When Wayne Powell arrived at his younger brother's apartment on the night a fire ravaged his ex-girlfriend's home last fall, he wore clothes that eventually would test positive for gasoline, according to testimony in Lucas County Common Pleas Court yesterday.
During the second day of Mr. Powell's capital-murder trial, his younger brother, Isaac, said he was asleep when his brother woke him up early on the morning of Nov. 11. He said his brother seemed "hyperactive" and said many times that he had messed up.
Mr. Powell, 42, is accused of pouring gasoline onto a stairwell landing in the house at 814 St. John Ave. and lighting a fire that killed four people, including two children. Charged with 11 felony counts, including aggravated arson and murder, Mr. Powell faces the death penalty if convicted.
Killed in the fire were Mary Rose McCullom, 33, and her disabled mother, Rose Mary McCullom, 52, along with the younger Ms. McCullom's adopted son, Jamal, and her cousin, Sanaa' Thompson, 2.
"I had seen the fire on TV," the younger Mr. Powell testified, adding that his brother said many times that he had messed up. "I didn't know what he was referring to. It could have been many things. I told him I didn't really want to hear it."
Overall, 22 witnesses, including the one adult and two of the children who survived the fire, testified over the trial's first two days. They told the jury of nine women and five men, including two alternates, of the intense fire that erupted and of the four victims trapped in its path.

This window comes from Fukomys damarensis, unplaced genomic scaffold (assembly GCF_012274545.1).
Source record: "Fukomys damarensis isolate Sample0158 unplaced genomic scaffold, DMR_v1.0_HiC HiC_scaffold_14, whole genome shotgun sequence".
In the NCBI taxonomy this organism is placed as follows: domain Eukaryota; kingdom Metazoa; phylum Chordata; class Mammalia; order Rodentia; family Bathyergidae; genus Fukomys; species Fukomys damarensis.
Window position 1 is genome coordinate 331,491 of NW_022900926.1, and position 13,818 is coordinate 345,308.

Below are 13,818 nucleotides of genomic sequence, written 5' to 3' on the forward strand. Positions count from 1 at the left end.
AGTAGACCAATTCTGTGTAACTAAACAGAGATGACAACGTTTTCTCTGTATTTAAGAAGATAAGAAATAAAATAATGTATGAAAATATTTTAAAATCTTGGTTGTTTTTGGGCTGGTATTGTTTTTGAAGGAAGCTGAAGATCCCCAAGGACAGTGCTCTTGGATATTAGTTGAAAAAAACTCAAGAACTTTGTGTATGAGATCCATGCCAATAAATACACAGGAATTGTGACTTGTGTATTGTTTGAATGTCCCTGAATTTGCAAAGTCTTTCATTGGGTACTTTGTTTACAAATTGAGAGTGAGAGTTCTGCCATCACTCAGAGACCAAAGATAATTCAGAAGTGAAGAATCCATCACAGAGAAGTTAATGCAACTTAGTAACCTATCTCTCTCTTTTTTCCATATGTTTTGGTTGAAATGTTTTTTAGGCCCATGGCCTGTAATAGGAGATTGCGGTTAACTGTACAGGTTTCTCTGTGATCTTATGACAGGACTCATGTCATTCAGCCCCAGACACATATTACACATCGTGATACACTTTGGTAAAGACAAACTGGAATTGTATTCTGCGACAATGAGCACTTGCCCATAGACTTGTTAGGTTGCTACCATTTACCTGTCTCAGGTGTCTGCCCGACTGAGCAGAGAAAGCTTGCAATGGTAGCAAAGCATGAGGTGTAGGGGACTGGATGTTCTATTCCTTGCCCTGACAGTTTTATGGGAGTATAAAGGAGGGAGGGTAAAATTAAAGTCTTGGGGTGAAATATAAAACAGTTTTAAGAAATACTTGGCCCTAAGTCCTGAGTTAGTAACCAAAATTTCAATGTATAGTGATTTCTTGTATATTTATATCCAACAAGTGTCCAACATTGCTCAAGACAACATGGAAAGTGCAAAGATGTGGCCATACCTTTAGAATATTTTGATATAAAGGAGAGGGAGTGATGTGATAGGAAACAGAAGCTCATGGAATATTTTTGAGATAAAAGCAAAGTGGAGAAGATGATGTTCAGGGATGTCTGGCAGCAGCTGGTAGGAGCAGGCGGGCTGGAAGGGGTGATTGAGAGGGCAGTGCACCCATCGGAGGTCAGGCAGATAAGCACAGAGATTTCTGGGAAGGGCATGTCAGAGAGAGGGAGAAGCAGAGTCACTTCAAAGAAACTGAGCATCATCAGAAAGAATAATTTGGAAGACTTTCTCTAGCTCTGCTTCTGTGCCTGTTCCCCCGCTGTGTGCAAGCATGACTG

Defense attorney John Thebes questioned Isaac Powell about his brother's line of work. In particular, the younger Mr. Powell said that his brother often worked with gasoline-powered lawn equipment, and used gas to wash roofing tar from his hands.
Mr. Thebes also pointed out while questioning other witnesses that although gasoline was found on Mr. Powell's clothing, none was found on his boots.
Prosecutors are scheduled to call additional witnesses today. Defense attorneys anticipate calling witnesses at the end of the week.
Among those on the defense's list of witnesses is Mayor Carty Finkbeiner, who was subpoenaed July 16.
According to the subpoena filed by Mr. Thebes, the mayor is expected to appear with "all records and documents, including telephone conversations, e-mail or other electronic messaging, regarding the investigation." He was further asked to bring "all documentation regarding the demolition" of the house.
Yesterday, city attorneys filed a motion asking Judge Gary Cook to quash the mayor's subpoena, saying that Mr. Finkbeiner has "no knowledge" of the case. Included in the motion was an affidavit signed by the mayor that said he had "no knowledge of any sort regarding the investigation of the arson fire at 814 St. John Street with the exception of what I have read in the paper and heard in various electronic media sources."
The mayor, who held a press conference at the scene of the St. John fire on Nov. 11, further stated that he gave "no direct orders concerning the investigation or demolition."
Judge Cook had not ruled yesterday whether to excuse the mayor from appearing.
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